Juba, May 23, 2012 (SSNA) -- The number of refugees arriving in Yida from the
Nuba Mountains continues to increase, and crossed the 35,000 mark over the weekend. The flow of new arrivals has been erratic during the month of May, with highs of over 700 on some days and lows of under 100 on others. The present average arrival rate of 434 refugees per day represents a 47% increase over the rate in April. If the present trend continues, there will be over 40,000 refugees in the settlement by the end of May.
The general condition of new arrivals is very poor. Refugees normally arrive by the only road through the disputed area of Jau, a 40km journey through dense bush with regular military traffic. Most travel on foot with the few possessions they are able to carry. Many are hungry and there are increasing signs of malnourishment owing to the lack of humanitarian assistance in their home areas.
Conditions in Yida are both difficult and dangerous given its proximity to the border, previous bombardment, overall militarization of the area, and the lack of a large host community or infrastructure. Despite efforts by UNHCR, NGOs and others to encourage movement to areas of greater safety and better infrastructure, identified and equipped by UNHCR and the government of South Sudan, many remain in Yida – hesitant to be too far from home, and hopeful to return there quickly. Delivery of humanitarian assistance in Yida is likewise a challenge. Risks are associated with its proximity to the disputed border zone as well as the looming arrival of rainy season, which will make the area accessible only by air for several months.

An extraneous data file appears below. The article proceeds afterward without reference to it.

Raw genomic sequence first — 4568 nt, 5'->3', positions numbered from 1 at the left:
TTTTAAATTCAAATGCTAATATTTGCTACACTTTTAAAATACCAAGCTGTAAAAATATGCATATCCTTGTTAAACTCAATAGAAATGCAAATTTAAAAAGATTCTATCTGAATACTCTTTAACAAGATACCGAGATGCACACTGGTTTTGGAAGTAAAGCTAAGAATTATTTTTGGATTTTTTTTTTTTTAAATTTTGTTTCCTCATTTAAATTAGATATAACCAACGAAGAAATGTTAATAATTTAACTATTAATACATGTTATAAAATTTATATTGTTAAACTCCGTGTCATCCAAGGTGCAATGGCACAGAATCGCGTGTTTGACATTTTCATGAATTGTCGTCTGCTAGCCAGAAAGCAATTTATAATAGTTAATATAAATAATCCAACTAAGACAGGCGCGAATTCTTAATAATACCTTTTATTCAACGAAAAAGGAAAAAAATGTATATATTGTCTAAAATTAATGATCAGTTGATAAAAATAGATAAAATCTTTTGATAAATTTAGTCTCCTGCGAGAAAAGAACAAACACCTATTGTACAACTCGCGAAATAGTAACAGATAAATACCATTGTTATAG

Upon arriving in Yida, refugees are registered and immediately provided with water and high energy biscuits. A medical screening follows after which they receive an initial two-week WFP food ration to cover them until the next general food distribution. Agencies provide urgent medical attention and therapeutic feeding. During the last two weeks UNHCR distributed plastic sheets, mosquito nets, sleeping mats and blankets to 2,540 households. While we initially prioritized the most vulnerable, particularly older persons, unaccompanied minors and female-headed households, we plan to ensure the entire population has sufficient supplies to carry them through the rainy season.
UNHCR has strengthened its presence in Yida and is engaging more predictably with the refugee community and humanitarian actors. “While Yida remains highly problematic as a safe location for refugees, the resilience and self-sufficiency of the population is truly amazing. Despite UNHCR’s continued belief that refugees will be safer farther south and away from the border and conflict area, we have significantly enhanced our protection and assistance presence to build upon the
remarkable capacity of the people.” These observations were made by Peter Trotter, UNHCR Senior Protection Officer after completing a four-week assessment in Yida.
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